History of Transylvania. Volume I. from the Beginnings to 1606

Article excerpt

Laszlo Makkai and Andris Mocsy, eds. History of Transylvania. Volume 1. From the Beginnings to 1606. Atlantic Studies on Society in Change. No. 106. Eastern European Monographs, No. DLXXXI. Boulder, CO: Joint publication with the Hungarian Research Institute of Canada, a Research Ancilliary of the University of Toronto. Social Science Monographs, Atlantic Research and Publications, Inc. Highland Lakes, NJ. Distributed by Columbia University Press, 2001. xvi, 890. Maps. Bibliographical Notes. Abbreviations. Biographies. Name Index. Place Index. Cloth.

The translation into English of the massive three-volume Er(Mll, tortenete, published by the Hungarian Academy of Sciences in 1986, provides scholars and others who are not fluent in Hungarian with an important body of information. It may also rekindle the polemics that followed publication of the original edition, inasmuch as it treats numerous controversial issues, particularly those involving Romanians, from perspectives long maintained by Hungarian historiography.

The first volume, under review here, covers the period from prehistory to the so-called Long War between the Habsburgs and the Ottomans, at the end of which the former recognized the existence of the Principality of Transylvania. Political developments and international relations occupy a privileged place, but the authors have also accorded socio-economic and cultural history ample space. Whether it is the organization of agriculture, the formation of social classes, the role of the Roman Catholic Church, the influence of the Protestant Reformation, or literary works and styles of architecture, the reader will find enlightening discussions.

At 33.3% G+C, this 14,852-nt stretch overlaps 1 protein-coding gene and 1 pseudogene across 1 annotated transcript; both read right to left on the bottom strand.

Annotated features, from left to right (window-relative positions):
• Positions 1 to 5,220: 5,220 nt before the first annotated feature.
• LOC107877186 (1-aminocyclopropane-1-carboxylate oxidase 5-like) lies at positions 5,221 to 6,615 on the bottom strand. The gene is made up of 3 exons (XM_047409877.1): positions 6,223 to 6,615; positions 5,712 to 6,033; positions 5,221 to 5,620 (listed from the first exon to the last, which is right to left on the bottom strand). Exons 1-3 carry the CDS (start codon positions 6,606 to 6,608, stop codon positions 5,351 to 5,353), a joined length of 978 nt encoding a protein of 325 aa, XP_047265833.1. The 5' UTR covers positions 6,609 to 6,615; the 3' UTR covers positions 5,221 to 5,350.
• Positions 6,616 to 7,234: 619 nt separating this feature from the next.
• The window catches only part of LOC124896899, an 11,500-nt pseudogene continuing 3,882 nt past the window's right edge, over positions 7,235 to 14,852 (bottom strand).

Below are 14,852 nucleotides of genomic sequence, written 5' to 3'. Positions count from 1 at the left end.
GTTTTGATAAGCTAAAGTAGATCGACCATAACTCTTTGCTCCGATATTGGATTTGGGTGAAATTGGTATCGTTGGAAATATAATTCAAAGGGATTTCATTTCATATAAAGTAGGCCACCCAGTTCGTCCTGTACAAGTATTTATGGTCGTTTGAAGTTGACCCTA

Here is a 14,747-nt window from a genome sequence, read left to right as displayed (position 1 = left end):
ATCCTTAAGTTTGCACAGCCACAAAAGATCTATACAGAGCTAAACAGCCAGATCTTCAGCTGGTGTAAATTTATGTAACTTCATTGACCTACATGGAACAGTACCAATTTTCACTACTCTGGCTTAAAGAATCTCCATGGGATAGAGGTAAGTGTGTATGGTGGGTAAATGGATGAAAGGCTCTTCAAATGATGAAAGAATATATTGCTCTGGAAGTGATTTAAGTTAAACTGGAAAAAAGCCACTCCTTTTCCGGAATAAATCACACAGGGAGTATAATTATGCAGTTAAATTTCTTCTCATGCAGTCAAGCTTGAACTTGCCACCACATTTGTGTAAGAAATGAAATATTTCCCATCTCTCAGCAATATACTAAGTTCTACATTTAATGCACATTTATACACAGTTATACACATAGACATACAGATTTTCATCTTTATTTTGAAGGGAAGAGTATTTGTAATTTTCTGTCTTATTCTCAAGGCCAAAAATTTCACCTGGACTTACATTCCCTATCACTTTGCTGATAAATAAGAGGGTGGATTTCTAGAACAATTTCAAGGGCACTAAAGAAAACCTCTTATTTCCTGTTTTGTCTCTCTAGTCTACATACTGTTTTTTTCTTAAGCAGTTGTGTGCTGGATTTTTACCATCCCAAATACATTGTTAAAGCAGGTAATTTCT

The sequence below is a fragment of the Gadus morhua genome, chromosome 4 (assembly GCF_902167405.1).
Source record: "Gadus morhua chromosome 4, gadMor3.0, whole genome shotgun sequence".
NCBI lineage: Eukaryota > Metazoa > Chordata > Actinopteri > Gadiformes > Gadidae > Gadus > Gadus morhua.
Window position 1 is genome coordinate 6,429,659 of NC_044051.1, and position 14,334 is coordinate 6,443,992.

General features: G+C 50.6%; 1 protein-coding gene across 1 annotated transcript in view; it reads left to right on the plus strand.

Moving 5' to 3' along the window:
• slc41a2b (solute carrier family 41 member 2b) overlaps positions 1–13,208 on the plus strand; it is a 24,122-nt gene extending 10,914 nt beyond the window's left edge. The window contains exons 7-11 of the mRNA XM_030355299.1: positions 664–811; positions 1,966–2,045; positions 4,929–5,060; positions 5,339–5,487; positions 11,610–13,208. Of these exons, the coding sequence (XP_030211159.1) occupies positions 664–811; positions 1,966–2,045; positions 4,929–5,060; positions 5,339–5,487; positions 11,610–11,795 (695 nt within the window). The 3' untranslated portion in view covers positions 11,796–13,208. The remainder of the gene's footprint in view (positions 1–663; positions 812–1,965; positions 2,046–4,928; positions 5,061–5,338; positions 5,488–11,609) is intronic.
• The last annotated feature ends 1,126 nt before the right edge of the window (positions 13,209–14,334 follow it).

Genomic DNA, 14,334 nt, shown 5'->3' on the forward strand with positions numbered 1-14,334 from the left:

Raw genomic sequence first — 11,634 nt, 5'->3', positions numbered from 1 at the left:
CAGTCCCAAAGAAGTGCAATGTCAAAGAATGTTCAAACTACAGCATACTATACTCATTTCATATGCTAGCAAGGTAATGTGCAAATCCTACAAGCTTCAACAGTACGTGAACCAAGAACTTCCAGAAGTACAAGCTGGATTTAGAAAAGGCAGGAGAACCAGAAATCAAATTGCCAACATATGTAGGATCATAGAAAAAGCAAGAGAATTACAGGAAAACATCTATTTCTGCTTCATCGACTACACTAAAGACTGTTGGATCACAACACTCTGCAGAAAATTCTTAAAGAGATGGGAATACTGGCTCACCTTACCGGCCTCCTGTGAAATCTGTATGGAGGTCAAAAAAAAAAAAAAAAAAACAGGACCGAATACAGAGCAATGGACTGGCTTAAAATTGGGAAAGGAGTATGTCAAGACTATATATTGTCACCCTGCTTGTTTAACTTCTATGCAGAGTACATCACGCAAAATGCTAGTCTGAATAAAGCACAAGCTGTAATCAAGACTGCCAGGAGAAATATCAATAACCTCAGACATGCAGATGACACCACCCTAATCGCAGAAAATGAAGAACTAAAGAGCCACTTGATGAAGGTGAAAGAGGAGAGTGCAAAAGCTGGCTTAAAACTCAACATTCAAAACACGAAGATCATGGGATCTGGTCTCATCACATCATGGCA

Several major themes recur throughout the volume. Especially interesting is the account of when and where the peoples who were to form Transylvanian society over the long term settled. The author of this section, Laszlo Makkai, examines the theories and the evidence relating to the coming of the Hungarians, disentangles the controversies regarding the origins of the Szekelys, and elucidates the colonization and social composition of the Saxons.

The thorniest settlement issue of all has to do with the origins of the Romanians and the time of their arrival in Transylvania. The matter has divided the majority of Hungarian and Romanian historians for over two centuries as history, archaeology, and language were used to bolster political claims to Transylvania. Makkai assembles the evidence to prove that no Romanians were living in Transylvania before about 1200 and that they moved north of the Carpathians only in the thirteenth and later centuries in response to political and demographic changes in the region. Noteworthy among the events he cites are the Mongol Invasion of 1241, the Black Death in the fourteenth century, and wars in the sixteenth century, which reduced the Hungarian and Szekely population and made Romanian labour attractive to landowners. …


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